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The Entity (1982) | The supernatural suspense pulsates and Barbara Hershey electrifies in Eureka’s HD release

From Eureka Entertainment comes the Blu-ray release of supernatural terror tale, The Entity, starring Barbara Hershey.

The Entity (1982)

Hershey stars as single mum Carla who, one night, is sexually assaulted in her bedroom by someone – or something – that she cannot see.  Met with scepticism by her attending psychiatrist Dr. Sneiderman (Ron Silver), she is repeatedly attacked in her car, in the bath, and in front of her children.

Could this be a case of hysteria or something even more horrific? Now, with a group of liberal-minded parapsychologists, Carla agrees to take part in a bizarre experiment: to seduce, trap and ultimately capture the spectral fury…

The Entity (1982)

Penned by Frank De Felitta, the author of the disturbing reincarnation thriller Audrey Rose, who draws on a real-life 1974 case in California, and helmed by veteran director Sidney J Furie, this strange slice of spectrophilia horror hokum caused a protest when the film first opened in London cinemas.

The Entity (1982)

Whether you believe in the film’s premise or not, you’ll be hard-pressed not to be gripped by Hersey’s genuinely moving performance (she’s in nearly every scene), or get angry at the male characters, who regard her (and all women) as merely hysterical and seem to be engaged in a macho pissing game between each other.

Interestingly, the film was made at a time when the feminist establishment in the US was becoming increasingly autocratic and puritan, espousing dogmatic views that were anti – men, sex, art, porn and censorship. And watching the film today, you can see a deliberately provocative anti-patriarchal subtext that warrants further analysis. And while Martin Scorsese regards The Entity as the scariest horror films of all time, maybe its not supernatural elements that unnerves, but male fears of a woman’s true sexual power? It’s certainly food for thought.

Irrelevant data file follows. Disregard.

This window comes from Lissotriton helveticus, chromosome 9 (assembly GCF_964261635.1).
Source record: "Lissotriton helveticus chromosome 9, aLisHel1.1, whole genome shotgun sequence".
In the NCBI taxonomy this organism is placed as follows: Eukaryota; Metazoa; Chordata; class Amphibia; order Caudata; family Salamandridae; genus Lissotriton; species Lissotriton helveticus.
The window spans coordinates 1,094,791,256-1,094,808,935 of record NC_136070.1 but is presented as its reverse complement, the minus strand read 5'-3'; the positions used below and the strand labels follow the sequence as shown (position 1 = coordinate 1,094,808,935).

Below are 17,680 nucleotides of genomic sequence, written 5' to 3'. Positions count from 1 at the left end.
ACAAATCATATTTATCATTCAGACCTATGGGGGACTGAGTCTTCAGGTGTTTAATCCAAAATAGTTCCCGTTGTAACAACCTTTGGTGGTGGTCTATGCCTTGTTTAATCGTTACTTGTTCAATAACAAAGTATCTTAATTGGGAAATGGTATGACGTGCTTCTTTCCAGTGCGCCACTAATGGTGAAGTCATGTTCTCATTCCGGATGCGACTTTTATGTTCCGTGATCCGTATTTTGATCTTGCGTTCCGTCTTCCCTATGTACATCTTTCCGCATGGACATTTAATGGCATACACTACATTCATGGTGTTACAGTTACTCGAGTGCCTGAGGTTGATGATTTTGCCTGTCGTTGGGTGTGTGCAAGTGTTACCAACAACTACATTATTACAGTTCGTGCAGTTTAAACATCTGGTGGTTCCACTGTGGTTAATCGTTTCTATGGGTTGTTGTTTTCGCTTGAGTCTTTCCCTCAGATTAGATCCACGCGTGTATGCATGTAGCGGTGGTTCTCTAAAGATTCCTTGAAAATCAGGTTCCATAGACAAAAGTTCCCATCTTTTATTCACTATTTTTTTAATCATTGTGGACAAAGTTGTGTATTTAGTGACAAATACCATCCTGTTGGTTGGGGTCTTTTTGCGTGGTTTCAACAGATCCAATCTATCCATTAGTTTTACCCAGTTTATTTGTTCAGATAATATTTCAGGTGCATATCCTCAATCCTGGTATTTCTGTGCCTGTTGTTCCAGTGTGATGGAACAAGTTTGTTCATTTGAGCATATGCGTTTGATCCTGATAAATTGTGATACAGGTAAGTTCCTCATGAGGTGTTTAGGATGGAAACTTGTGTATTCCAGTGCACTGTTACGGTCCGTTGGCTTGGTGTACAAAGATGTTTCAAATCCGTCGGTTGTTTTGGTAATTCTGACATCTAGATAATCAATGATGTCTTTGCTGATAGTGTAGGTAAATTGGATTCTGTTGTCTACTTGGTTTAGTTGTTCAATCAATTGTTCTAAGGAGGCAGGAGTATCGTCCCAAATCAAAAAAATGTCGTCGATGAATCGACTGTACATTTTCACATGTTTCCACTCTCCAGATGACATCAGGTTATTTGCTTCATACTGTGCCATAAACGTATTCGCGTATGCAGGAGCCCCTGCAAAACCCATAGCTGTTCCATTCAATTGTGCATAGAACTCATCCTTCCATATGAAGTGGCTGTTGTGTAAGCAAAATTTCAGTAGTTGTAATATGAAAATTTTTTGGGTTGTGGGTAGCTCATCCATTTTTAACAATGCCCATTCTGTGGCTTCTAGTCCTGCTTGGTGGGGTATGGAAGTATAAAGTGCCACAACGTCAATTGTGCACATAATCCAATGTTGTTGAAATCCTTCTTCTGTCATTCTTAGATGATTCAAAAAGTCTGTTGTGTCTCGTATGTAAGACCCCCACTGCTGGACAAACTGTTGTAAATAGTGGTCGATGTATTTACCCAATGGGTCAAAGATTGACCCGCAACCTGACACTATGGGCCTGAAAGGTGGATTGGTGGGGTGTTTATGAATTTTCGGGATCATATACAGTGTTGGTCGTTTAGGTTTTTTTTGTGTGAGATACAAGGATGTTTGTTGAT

The Entity (1982)

The HD remaster looks super, but it also shows up the so-so effects of the Entity when it’s finally trapped – it reminded me of a giant-sized Mr Whippy ice cream version of the Carroon-creature in The Quatermass Xperiment

Kudos, however, go to the pounding sound effects by Nightmare on Elm Street composer Elmer Bernstein, whose evocative score can also be heard in Quentin Tarantino’s Kill Bill and Inglourious Basterds.

The Entity is released on Blu-ray in the UK through Eureka Entertainment and is available from Amazon

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Insidious (2010) | A spooktacular chiller from the fiends behind Saw

Insidious quad poster

With Saw director James Wan and writer Leigh Whannell at the helm, I was fearful this was going to be another slice of torture porn. Thankfully Wan and Whannell have reigned in their bloodlust to create a spooktacular haunted horror packed with shocks and scares that are guaranteed to have you jumping out of your seat.

Suspense is the real name of the game here, thanks in part to the producers of Paranormal Activity being on board with the Saw boys. It’s a marriage made in heaven – or should that be Hell? Frankly, I haven’t had such a genuine case of the frights since the underground car park scene in Drag Me to Hell.

In the tradition of classic possession chillers like The Amityville Horror and Poltergeist, Insidious begins with nice young couple Renai (Rose Byrne) and Josh (Patrick Wilson) moving into a new home with their two sons and baby daughter.

But tragedy strikes when their son Dalton (Ty Simpkins) falls into a coma following a fall. While nursing him, Renai begins hearing and seeing unexplainable things in the house. Believing it to be haunted, Renai convinces her husband to move out. But after settling into their next home, Renai is shocked to discover that the ghostly apparitions have moved as well.

Barbara Hershey then appears as Josh’s mother, who calls in the services of a psychic called Elise (Lin Shaye). No stranger to the paranormal herself, Hershey is best known for being violently ghost raped in The Entity. When she tells her son it’s not the first time she’s needed a psychic, I couldn’t help thinking she was referring to that 1970s frightener. Nice touch, guys.

With the aid of two geeky ghostbusters, Specs (played by Whannell) and Tucker (Angus Sampson), Elise holds a séance (wearing a gas mask – how very bizarre) and learns that the comatose Dalton (who has the ability to astral travel) has become lost in a dark realm called ‘The Further’. Dalton’s presence in this realm has allowed a number of entities to crossover – including baby doll twin ghosts and a malevolent red-faced demon. It’s then up to Dalton’s ‘I can’t handle stress’ dad to use his own latent astral travelling skills to save his son.